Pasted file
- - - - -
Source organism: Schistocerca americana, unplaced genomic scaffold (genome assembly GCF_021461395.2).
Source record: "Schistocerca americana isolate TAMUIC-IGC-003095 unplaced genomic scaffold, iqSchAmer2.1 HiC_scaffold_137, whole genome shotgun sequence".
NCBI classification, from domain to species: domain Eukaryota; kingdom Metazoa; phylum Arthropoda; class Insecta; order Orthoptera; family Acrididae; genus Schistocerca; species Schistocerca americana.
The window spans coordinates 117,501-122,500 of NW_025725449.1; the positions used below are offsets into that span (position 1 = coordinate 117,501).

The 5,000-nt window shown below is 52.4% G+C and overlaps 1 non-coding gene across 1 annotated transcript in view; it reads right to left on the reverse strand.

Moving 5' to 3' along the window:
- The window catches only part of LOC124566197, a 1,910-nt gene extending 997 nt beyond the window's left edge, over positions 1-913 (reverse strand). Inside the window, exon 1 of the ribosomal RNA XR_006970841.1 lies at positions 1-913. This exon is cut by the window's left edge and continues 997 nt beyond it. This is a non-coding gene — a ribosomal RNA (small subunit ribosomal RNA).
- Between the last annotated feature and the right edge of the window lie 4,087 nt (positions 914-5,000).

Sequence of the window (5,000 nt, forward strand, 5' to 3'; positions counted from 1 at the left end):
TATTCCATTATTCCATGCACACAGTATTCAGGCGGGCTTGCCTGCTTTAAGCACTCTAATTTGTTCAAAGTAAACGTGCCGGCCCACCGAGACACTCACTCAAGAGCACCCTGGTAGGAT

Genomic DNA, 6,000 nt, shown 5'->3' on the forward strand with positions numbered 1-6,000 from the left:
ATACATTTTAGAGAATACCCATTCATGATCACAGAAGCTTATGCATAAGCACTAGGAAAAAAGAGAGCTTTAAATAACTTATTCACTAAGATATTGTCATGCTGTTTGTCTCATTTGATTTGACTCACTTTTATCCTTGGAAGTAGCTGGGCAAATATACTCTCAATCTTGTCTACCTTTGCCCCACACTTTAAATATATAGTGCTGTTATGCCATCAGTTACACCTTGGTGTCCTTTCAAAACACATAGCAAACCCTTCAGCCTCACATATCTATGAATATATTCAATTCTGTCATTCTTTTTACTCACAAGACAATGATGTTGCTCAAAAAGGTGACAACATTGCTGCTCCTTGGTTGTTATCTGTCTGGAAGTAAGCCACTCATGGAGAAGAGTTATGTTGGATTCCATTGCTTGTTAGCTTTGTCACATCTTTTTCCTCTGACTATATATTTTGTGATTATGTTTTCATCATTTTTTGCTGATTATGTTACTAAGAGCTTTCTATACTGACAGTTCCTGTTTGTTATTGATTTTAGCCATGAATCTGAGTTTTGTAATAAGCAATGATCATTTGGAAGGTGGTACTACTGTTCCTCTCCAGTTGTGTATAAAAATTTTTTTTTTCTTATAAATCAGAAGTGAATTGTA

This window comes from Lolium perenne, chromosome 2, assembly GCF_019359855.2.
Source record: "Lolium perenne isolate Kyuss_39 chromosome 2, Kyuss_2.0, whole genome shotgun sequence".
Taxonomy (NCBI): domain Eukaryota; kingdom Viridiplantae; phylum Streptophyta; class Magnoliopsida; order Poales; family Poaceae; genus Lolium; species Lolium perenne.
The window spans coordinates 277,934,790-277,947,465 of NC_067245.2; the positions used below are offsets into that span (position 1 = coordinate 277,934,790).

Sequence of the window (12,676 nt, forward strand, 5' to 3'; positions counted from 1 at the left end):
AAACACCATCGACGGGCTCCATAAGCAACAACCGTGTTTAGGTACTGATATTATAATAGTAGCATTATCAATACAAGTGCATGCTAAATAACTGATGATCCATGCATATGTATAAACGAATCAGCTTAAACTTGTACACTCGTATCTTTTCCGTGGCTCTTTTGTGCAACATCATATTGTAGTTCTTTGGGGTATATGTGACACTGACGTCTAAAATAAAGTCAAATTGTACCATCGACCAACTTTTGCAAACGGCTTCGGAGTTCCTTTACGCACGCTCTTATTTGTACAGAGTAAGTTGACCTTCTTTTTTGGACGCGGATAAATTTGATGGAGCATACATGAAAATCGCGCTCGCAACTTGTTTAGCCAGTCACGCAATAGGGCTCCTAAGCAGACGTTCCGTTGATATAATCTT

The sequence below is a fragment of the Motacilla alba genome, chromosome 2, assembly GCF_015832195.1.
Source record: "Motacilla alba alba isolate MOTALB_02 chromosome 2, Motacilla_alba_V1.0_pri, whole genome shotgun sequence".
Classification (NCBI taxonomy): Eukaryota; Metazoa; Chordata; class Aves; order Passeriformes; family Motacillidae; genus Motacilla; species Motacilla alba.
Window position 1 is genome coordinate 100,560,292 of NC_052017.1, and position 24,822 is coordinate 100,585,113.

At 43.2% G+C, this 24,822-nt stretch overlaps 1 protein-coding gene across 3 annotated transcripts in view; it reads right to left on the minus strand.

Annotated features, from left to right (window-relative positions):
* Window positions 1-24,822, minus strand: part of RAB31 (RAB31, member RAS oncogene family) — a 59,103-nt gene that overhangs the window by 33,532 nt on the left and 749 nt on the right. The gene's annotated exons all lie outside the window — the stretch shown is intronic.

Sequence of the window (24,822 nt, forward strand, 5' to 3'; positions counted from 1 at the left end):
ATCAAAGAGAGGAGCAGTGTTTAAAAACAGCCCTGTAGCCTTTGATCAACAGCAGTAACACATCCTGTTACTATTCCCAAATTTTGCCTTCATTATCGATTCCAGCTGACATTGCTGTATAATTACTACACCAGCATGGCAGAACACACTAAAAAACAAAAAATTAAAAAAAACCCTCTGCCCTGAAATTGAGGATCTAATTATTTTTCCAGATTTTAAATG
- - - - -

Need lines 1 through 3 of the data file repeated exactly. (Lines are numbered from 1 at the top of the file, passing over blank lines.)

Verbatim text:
Source organism: Schistocerca americana, unplaced genomic scaffold (genome assembly GCF_021461395.2).
Source record: "Schistocerca americana isolate TAMUIC-IGC-003095 unplaced genomic scaffold, iqSchAmer2.1 HiC_scaffold_137, whole genome shotgun sequence".
NCBI classification, from domain to species: domain Eukaryota; kingdom Metazoa; phylum Arthropoda; class Insecta; order Orthoptera; family Acrididae; genus Schistocerca; species Schistocerca americana.